Forney worries about people finding out that she's "crazy," until she owns her illness and gets support. She relates a number of incidents where people rightly call her out for being self-absorbed. She reluctantly tells her therapist about a weekend where she manically did cocaine, fearing embarrassment and judgment. Her therapist sagely replies, "I'm your doctor, not your parent." When Forney finally confesses that she is a pothead, she does so after realizing that whatever reasons she had for smoking pot (and there were many, even if some of them were a rebellion at sharing every inch of herself with her therapist), it's in some ways the last bit of track she needs to lay for recovery. All along, she finds ways to reconnect with people, finding understanding friends who know there are times that Forney isn't really capable of going out and doing something but instead needs someone to quietly be with her.

When Forney finally manages to level out, she's able to continue to use her formidable work ethic to return to that question of the relationship between mental illness and creativity. Her conclusion is that while creative people tend to be more susceptible to mental illness, the illness itself is not the cause of the creativity. Indeed, Van Gogh's paintings came during lucid periods, not during the depths of his depression. As Forney discovers during her own journey, it's an act of sheer will just to get out of bed, much less create a masterpiece. Certainly, leveling out allowed her to draw this 240-page comic, as well as to illustrate Sherman Alexie novels and release a couple of collections through Fantagraphics. She's a far more prolific and productive cartoonist now than when she was untreated. Forney notes, "I'd say my creative thought process is there whether I'm manic or stable ... maybe I have to believe this but ... stability is good for my creativity."

Having to believe this is a fact colors her actions and beliefs in retrospect. Yoga is now an important part of her life, so she depicts her initial opposition to it as foolish. Smoking pot ultimately proved to be harmful, so she depicts herself as stubborn and foolish in hiding it from her therapist. Glamorizing her mania and ignoring the effects it had on others is depicted as self-absorbed and selfish. The present rewrites the past, even if Forney honestly tries to confront some of these issues and talks about how she sometimes misses her manic states--just not at the cost it eventually incurred. Indeed, when she started therapy, she was no longer able to enjoy the manic states and was starting to have trouble differentiating between a "real" good mood and being elevated by illness. This kind of revisionist storytelling is only natural when one reaches a particular stopping point in telling one's own stories. The conclusions she came to may well have been completely different if she started writing the book immediately after finding a balance, if she wrote it during therapy, or if she decided to write the book ten years from now.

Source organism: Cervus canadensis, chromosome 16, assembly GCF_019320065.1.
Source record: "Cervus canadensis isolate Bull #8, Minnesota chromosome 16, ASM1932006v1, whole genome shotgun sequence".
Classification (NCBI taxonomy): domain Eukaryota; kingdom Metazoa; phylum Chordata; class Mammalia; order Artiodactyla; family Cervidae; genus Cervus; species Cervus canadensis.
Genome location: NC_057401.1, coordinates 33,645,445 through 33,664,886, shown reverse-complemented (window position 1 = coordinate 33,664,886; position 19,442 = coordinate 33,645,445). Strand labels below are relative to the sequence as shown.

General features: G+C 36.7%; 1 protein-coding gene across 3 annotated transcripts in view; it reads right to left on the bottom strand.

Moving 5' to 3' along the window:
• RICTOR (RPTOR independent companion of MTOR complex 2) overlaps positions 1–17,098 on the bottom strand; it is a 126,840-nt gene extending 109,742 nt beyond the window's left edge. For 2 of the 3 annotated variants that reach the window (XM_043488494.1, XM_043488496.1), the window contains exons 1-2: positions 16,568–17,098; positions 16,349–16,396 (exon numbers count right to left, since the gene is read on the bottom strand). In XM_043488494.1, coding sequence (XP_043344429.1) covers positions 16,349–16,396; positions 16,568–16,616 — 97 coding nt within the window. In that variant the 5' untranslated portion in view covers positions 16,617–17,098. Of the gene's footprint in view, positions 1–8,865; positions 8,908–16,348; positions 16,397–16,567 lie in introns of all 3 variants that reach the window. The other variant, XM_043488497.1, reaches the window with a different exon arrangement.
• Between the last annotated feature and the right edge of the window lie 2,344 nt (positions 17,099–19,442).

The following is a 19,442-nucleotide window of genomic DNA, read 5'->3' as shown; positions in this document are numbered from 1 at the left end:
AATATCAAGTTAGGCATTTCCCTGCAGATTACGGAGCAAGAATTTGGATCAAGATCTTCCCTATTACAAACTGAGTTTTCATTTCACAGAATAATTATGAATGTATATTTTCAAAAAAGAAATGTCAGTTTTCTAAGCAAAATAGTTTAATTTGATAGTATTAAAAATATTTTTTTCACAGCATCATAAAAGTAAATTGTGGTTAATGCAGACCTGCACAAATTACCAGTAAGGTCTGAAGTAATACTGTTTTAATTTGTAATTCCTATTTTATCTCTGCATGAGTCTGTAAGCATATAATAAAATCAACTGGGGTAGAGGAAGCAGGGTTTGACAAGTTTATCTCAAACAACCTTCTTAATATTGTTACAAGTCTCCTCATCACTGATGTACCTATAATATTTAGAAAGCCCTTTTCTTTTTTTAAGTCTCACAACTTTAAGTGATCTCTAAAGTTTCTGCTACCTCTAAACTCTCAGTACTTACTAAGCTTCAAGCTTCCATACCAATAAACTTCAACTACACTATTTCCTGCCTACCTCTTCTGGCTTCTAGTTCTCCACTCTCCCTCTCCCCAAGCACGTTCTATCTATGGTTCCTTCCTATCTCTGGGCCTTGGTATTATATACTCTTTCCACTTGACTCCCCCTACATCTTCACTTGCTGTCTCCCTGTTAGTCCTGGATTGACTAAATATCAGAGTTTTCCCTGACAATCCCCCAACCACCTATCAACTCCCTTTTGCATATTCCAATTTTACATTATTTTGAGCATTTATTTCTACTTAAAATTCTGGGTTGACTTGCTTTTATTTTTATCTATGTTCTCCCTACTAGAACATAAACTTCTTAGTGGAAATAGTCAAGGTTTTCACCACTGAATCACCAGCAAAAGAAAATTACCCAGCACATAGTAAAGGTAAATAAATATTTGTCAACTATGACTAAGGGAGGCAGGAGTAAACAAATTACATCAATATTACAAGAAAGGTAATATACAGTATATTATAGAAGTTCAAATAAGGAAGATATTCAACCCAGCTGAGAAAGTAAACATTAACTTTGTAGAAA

She concludes the book by saying "I'm okay!" as she draws a piece that literally addresses the issues I bring up here: talking to her younger self just after she was diagnosed, assuring her that everything will be OK. That last, assuring page is well-earned and far from glib, because the one thing Forney gets across in this book is that therapy is incredibly hard, transformative work. It's harrowing and forces one to reevaluate every aspect of one's life because old paradigms are crumbling. Forney went through that gauntlet and earned a hard-won stability that has allowed her to transfer the sheer effort needed to make it through therapy into her life and art. Marbles is not only a testament to that journey, but it's Forney's own way of providing "company" for others.